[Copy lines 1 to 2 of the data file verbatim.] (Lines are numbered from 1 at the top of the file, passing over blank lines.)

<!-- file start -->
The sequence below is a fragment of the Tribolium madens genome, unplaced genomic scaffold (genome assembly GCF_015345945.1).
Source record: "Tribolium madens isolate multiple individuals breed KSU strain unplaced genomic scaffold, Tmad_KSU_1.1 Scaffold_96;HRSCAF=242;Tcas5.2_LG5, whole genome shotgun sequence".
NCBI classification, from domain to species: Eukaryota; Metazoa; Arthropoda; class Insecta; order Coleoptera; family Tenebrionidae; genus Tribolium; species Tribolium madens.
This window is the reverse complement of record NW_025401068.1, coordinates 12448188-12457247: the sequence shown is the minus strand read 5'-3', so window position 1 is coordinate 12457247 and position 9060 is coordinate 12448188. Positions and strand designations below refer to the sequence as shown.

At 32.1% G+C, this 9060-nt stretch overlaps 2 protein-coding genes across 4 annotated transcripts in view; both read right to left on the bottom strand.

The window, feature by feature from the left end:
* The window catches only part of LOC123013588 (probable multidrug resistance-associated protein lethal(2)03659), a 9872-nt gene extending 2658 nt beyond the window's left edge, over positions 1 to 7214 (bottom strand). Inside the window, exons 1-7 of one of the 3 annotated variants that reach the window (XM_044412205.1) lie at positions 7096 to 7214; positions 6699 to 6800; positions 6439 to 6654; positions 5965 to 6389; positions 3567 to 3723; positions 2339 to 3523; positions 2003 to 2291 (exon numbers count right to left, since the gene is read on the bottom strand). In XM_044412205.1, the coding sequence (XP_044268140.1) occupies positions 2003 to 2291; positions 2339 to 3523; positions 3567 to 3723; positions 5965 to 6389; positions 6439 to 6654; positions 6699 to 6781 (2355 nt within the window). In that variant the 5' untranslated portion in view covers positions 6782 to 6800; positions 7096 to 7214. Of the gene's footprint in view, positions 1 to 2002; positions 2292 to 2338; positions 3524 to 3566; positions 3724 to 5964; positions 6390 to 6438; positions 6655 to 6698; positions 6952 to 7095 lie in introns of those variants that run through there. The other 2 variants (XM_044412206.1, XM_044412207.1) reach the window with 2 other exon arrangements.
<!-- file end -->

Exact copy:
The sequence below is a fragment of the Tribolium madens genome, unplaced genomic scaffold (genome assembly GCF_015345945.1).
Source record: "Tribolium madens isolate multiple individuals breed KSU strain unplaced genomic scaffold, Tmad_KSU_1.1 Scaffold_96;HRSCAF=242;Tcas5.2_LG5, whole genome shotgun sequence".